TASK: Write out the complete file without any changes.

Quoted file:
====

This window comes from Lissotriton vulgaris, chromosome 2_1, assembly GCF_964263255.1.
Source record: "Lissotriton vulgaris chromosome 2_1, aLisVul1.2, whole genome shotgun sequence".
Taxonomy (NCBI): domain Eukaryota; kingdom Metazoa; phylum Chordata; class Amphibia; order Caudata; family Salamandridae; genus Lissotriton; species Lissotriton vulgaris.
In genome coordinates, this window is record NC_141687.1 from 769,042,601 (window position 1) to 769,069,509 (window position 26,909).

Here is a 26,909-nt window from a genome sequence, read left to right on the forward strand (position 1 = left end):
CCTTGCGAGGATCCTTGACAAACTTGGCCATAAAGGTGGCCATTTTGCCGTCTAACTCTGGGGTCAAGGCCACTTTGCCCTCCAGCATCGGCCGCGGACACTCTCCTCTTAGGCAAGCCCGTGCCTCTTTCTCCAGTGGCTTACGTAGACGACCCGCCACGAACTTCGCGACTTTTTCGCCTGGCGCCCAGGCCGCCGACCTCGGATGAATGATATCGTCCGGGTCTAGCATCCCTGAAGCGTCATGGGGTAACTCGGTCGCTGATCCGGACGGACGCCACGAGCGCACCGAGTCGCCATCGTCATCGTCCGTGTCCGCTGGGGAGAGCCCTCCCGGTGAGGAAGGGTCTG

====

This window comes from Lissotriton vulgaris, chromosome 2_1, assembly GCF_964263255.1.
Source record: "Lissotriton vulgaris chromosome 2_1, aLisVul1.2, whole genome shotgun sequence".
Taxonomy (NCBI): domain Eukaryota; kingdom Metazoa; phylum Chordata; class Amphibia; order Caudata; family Salamandridae; genus Lissotriton; species Lissotriton vulgaris.
In genome coordinates, this window is record NC_141687.1 from 769,042,601 (window position 1) to 769,069,509 (window position 26,909).

Here is a 26,909-nt window from a genome sequence, read left to right on the forward strand (position 1 = left end):
CCTTGCGAGGATCCTTGACAAACTTGGCCATAAAGGTGGCCATTTTGCCGTCTAACTCTGGGGTCAAGGCCACTTTGCCCTCCAGCATCGGCCGCGGACACTCTCCTCTTAGGCAAGCCCGTGCCTCTTTCTCCAGTGGCTTACGTAGACGACCCGCCACGAACTTCGCGACTTTTTCGCCTGGCGCCCAGGCCGCCGACCTCGGATGAATGATATCGTCCGGGTCTAGCATCCCTGAAGCGTCATGGGGTAACTCGGTCGCTGATCCGGACGGACGCCACGAGCGCACCGAGTCGCCATCGTCATCGTCCGTGTCCGCTGGGGAGAGCCCTCCCGGTGAGGAAGGGTCTG